Tuesday, September 23, 2014

Adult Education

I was schooled by my Southern mama to refrain from discussing politics and religion in polite company, which I understood to be any gathering in which my views may not be uniformly shared. But surely the internet is not such a place, so I need not set aside my training in good manners to bring up both topics simultaneously.

Some years ago, I had the great fortune to be acquainted with an elder of uncommon knowledge and wisdom. At the time, I was a church-going agnostic mother of two young children and Bob was a retired ordained minister and professor of theology, which perhaps is not typical ground for friendship, but my periodic coffee meetings with Bob and two other older gentlemen are among the intellectual highlights of my life.

At one of our meetings, Bob made a provocative statement which was quite radical for someone with his background: church, he said, is no place for children. To recount the entirety of this conversation would require a lengthy post best left for another day, but I will explain his key point as relates to the forthcoming history/politics tie-in. The underpinning theology and philosophy of religion, he said, is too complex to be understood by children, and so by necessity, the major concepts are simplified in youth religious training into stories that can be taught in Sunday School, usually with the aid of crayons. Unfortunately, many, if not most, church-goers limit their religious education to their childhood years. Even when they do embark on adult religious education, the mythologies established in childhood can be hard to shake.

I've thought of this conversation often in the intervening years, most recently after becoming aware that my views on American history may be subject to similar childish simplicities. My grounding in American history happened in the 5th grade, where I was required to memorize "The Midnight Ride of Paul Revere." (This was in 1970s North Carolina, where paddling was still an accepted punishment in schools.) I can no longer recite the famous poem, but it was a central component in an early education that established in my mind the War of Independence as a straight-forward struggle to overthrow a foreign invader and occupier. Subsequent exposure to historical information was not sufficient for me to question this view for the past 40 years, although I should note I chose to satisfy the history credit requirements at my college with art history courses.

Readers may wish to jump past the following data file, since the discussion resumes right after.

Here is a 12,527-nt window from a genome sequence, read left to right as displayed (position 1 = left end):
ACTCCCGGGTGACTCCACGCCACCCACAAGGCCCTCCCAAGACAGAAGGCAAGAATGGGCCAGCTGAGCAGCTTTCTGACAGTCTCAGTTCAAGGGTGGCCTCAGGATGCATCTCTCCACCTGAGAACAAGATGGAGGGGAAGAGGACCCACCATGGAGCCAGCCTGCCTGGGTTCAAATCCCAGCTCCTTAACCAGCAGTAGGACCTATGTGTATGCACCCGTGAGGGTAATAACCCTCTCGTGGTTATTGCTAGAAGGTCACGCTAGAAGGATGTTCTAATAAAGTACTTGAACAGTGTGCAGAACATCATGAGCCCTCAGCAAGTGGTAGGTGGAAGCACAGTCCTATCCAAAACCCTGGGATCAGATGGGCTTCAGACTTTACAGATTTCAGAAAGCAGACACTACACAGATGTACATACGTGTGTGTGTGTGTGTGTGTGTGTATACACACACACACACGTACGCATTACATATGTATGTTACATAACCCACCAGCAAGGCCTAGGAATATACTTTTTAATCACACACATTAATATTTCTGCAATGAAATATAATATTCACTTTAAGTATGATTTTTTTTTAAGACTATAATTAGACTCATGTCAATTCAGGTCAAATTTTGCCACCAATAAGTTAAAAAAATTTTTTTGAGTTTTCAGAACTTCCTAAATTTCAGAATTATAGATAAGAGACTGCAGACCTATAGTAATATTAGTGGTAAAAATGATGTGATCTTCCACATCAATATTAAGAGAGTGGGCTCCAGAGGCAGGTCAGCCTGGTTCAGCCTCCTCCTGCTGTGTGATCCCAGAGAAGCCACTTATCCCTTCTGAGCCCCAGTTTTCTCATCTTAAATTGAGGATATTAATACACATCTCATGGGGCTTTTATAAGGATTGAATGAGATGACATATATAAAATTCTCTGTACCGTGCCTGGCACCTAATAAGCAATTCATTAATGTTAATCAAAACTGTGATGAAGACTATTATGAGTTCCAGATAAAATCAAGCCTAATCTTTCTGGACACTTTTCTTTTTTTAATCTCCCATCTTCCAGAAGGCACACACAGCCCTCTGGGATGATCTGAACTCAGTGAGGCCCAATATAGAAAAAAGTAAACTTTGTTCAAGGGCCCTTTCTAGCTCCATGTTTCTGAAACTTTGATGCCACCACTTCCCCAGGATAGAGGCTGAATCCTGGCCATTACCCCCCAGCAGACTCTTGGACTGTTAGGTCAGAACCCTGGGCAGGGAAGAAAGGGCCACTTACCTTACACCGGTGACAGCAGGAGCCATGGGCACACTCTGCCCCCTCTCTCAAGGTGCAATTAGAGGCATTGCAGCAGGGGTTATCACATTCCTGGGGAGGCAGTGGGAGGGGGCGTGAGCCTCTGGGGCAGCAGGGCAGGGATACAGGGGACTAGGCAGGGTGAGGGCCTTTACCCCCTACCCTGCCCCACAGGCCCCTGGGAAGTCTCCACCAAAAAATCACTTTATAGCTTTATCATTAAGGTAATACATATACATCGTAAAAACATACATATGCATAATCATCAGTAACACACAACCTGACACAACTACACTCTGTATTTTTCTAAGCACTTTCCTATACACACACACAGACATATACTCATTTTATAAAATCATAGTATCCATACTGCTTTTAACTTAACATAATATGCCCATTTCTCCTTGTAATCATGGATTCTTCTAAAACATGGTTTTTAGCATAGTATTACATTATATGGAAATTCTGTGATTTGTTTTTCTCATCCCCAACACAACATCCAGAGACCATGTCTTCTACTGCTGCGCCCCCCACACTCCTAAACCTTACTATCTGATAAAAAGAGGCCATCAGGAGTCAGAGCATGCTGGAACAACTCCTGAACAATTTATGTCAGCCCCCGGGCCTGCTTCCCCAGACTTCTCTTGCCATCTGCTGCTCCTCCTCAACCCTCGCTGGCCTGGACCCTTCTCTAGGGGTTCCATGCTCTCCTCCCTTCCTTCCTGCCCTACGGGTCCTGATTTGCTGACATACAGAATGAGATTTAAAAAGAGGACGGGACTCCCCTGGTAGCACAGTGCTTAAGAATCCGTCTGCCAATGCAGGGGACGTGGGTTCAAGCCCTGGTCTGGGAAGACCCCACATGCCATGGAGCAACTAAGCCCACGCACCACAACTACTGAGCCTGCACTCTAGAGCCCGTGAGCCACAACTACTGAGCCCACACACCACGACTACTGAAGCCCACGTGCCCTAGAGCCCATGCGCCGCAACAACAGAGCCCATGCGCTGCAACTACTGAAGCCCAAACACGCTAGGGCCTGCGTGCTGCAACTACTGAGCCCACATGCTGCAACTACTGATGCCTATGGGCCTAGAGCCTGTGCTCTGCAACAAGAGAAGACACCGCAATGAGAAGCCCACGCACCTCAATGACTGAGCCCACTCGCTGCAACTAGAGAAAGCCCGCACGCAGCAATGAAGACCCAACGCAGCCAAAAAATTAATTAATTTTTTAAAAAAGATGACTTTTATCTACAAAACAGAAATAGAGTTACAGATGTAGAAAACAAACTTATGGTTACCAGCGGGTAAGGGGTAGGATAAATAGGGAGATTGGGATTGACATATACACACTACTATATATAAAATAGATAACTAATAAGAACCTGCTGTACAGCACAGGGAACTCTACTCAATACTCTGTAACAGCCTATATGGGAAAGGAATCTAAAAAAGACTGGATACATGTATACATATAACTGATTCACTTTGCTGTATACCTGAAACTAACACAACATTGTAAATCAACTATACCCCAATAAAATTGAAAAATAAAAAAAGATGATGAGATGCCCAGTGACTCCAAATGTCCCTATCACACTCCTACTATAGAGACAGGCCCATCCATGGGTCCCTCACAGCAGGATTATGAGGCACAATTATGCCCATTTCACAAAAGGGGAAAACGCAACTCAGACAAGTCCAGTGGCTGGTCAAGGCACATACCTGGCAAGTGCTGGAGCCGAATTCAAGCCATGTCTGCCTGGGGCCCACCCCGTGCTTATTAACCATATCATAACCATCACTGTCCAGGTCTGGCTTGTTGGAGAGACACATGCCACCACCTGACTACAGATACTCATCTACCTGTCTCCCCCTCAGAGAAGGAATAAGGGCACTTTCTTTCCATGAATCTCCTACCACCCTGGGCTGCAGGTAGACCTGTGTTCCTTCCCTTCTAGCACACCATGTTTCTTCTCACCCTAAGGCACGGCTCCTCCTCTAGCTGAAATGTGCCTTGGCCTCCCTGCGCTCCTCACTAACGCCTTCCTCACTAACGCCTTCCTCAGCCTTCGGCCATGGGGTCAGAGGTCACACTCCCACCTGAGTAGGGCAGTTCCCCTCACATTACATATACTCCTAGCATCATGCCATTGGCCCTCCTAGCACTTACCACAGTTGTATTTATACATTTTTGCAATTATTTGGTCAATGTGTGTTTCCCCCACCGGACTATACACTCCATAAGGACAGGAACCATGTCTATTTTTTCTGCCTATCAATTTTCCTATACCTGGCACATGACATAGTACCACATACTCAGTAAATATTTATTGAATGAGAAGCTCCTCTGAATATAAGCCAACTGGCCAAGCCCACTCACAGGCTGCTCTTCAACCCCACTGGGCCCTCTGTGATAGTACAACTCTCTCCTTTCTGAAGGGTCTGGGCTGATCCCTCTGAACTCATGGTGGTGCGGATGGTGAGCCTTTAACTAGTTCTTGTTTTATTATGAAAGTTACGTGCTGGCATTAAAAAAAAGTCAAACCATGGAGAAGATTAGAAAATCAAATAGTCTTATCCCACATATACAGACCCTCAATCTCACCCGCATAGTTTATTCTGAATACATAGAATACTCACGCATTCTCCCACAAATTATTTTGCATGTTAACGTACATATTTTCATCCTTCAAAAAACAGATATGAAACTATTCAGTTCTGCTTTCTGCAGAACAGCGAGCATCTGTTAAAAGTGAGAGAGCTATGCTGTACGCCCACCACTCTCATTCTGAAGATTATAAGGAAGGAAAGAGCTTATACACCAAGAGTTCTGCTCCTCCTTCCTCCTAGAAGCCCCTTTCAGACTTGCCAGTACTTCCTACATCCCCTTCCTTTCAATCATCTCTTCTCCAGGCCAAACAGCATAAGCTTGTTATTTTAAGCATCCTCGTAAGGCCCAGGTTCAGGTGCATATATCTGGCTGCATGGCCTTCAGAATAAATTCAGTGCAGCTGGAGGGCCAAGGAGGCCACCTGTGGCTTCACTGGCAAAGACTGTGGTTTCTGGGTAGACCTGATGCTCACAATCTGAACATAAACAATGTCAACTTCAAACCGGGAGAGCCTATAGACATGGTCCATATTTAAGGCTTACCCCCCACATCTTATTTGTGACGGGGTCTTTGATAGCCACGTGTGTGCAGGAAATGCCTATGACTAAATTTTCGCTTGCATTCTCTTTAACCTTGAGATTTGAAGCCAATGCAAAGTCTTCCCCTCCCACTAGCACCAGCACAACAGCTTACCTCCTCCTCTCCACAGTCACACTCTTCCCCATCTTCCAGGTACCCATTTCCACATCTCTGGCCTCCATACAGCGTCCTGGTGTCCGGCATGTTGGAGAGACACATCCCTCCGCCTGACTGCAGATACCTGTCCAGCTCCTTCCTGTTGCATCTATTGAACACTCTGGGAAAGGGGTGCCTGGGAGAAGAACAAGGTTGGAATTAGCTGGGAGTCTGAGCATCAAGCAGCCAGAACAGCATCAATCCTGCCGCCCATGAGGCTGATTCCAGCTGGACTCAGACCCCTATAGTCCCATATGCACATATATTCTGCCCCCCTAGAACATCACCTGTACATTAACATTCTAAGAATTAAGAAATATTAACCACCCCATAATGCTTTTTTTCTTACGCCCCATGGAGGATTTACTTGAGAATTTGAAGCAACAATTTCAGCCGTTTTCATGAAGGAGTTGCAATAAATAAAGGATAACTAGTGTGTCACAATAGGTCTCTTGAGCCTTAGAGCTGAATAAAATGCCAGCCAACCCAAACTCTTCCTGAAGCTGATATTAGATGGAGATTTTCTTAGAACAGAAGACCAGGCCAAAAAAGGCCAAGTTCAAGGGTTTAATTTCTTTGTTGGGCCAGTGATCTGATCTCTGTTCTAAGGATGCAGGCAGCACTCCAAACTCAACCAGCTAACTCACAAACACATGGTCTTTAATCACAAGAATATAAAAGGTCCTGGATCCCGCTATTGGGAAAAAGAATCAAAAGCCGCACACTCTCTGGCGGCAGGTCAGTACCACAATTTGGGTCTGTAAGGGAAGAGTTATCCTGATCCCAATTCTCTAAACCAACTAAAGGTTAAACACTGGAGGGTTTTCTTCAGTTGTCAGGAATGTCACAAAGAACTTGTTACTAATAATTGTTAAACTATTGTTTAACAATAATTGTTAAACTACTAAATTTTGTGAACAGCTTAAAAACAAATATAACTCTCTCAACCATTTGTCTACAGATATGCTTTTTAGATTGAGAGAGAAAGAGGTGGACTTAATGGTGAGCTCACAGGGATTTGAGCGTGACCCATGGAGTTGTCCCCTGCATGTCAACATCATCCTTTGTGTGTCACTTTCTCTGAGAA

A work of fiction inspired me to reassess my notions of the American Revolution. I've been reading Diana Gabaldon's Outlander series this summer (my knitting/reading/film blog is where I've been lately), and her main characters get into the thick of the Revolutionary War in the seventh volume, An Echo in the Bone. With the battle lines separating friends, neighbors and even family members, I felt as if I were reading about a civil war. Was it?

Living in the 21st century, I have many historical research tools at hand (yes, I'm referring to Google). With a few minutes of reading, I discovered numerous historians have taken the view of the American Revolution as a civil war, at least at its outset, and this understanding is reflected in high school lesson plans, supplementary materials and even a college course taught on the other side of the Atlantic. Had I continued my education in American history past elementary school, I likely would've been exposed to greater complexities. Was I poorly served by an education system that allowed me to discontinue significant academic inquiry into the formative period of my nation's history, or is my shallow knowledge my own fault?

Certainly we can't learn everything about everything. But ignorance is not bliss, and what you don't know could hurt you. Perhaps most of us can slide through our adult lives with our childhood religious and historical mythologies intact with no harm done. The fate of the republic is probably not dependent on a middle-aged midwestern resident's understanding of historical nuances. Still, I would like to broaden and deepen my knowledge, particularly in subjects where better education will enhance my life and help me contribute to my community.

In some areas, lifelong learning is a necessity, not a luxury, particularly for those in positions of influence. With his usual blend of humor and outrage, Jon Stewart illustrated the shocking scientific illiteracy of certain members of Congress who are charged with crafting legislation on climate change. This is one area in which we can't afford to assume everything we need to know we learned in kindergarten. We court ignorance at our own peril.

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